A Century After the Burning of Smyrna:

Recognizing Turkish Genocide of Greeks in Asia Minor

By Anastasia Kaliabakos

When most people think of Greece, the names of beautiful islands such as Santorini, Mykonos, and Corfu often come to mind. However, Greece is famous for more than its attractive landscapes: it is also known as the birthplace of democracy, the home of philosophers, and the land of countless wars and struggles. The people of Hellas have undergone much torment to preserve the cultures of their poleis, from the reign of the Persians from the sixth through fourth centuries B.C., to the domination of the Ottoman Empire from the 13th through 19th centuries. Even after Greece declared independence from the Turks in 1822, the struggle was not over. A century later, a devastating act of genocide would be brought against the Greek people—an event known today as the Burning of Smyrna, or the Smyrna Catastrophe.

Smyrna, now called “Izmir,” believed to have been settled around the start of the third millennium B.C., was one of the most prominent city-states in Ionia throughout antiquity. Because of its strategic location on the Aegean coast of Anatolia, citizens became very prosperous and rich by the seventh century B.C. Smyrna is also rumored to be the birthplace of Homer.

Even Alexander the Great recognized the prestige of Smyrna, and sought to have the city strengthened and enlarged. The renovations he and his generals set in motion established Smyrna as a model for the “Hellenistic city.” After the advent of Christianity, a church was established there. Though the city suffered destruction due to an earthquake in 178 A.D., it was considered so important that Roman Emperor Marcus Aurelius had the city rebuilt.

Smyrna’s relevance eventually faded over the ensuing millennium; it was ripe for the taking when the Ottoman Empire began conquering Greece in the 14th century. However, the Turks would have a difficult time maintaining an ideological hold over this historic polis. The influence of Greek culture was so salient that the Turks began calling the city “Smyrna of the infidels.” They were then forced to divide control of the city between Christians and Muslims.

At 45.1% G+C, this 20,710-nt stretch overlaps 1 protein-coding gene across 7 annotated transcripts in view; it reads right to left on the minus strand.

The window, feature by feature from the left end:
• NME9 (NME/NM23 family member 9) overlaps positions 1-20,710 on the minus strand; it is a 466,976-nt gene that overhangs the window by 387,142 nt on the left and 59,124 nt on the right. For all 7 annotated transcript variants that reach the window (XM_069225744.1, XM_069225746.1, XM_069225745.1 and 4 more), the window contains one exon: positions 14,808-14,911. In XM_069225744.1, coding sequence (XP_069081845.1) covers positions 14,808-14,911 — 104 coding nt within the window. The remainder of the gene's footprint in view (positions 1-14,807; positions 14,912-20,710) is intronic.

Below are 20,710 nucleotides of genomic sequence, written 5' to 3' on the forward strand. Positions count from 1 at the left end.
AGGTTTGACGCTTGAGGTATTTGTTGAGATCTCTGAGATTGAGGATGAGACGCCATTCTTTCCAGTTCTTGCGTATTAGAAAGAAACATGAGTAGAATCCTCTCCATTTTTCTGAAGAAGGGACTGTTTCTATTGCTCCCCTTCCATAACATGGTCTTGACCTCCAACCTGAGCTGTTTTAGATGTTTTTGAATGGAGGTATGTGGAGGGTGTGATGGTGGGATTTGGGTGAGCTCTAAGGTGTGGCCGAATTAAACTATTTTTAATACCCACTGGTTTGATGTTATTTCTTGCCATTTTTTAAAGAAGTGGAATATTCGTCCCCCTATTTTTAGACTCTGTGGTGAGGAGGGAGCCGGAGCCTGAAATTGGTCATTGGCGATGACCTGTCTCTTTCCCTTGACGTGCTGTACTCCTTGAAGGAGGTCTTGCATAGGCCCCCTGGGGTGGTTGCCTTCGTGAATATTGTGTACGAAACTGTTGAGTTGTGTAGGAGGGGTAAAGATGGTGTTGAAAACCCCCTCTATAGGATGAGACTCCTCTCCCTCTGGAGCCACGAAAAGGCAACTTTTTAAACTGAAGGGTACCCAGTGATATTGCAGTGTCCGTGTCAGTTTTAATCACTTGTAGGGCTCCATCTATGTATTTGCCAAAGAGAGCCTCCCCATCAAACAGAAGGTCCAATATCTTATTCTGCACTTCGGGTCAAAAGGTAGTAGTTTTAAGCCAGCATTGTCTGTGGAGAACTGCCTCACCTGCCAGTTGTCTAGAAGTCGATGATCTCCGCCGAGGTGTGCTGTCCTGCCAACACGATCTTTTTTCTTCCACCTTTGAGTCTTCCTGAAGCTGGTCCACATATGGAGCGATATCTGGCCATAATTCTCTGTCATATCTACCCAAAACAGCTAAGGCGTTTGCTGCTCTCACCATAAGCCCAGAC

PHOTOGRAPH OF THE BURNING OF THE SMYRNA taken from an Italian ship in 1922. Credit: Wikipedia.

After the liberation of Greece, Smyrna once again became a financial and cultural hub of the nation. Although the Ottomans continued to control the area, technically, most of the factories, banks, and schools were run and backed by Greeks, who were the majority of the population, numbering around 320,000. 10,000 Armenians also lived in the city, and had established themselves as significant players in its development, particularly regarding their involvement with the Iranian silk trade.

After WWI, Greece (re)occupied Smyrna, hoping that overthrowing unjust Turkish rule was at hand. However, the Greeks did not stop with Smyrna: they decided to begin a military campaign that took them deep into Asia Minor. What followed over the next two years were complex and unsuccessful attempts to beat the Turks, and the Greek effort would ultimately end in disaster.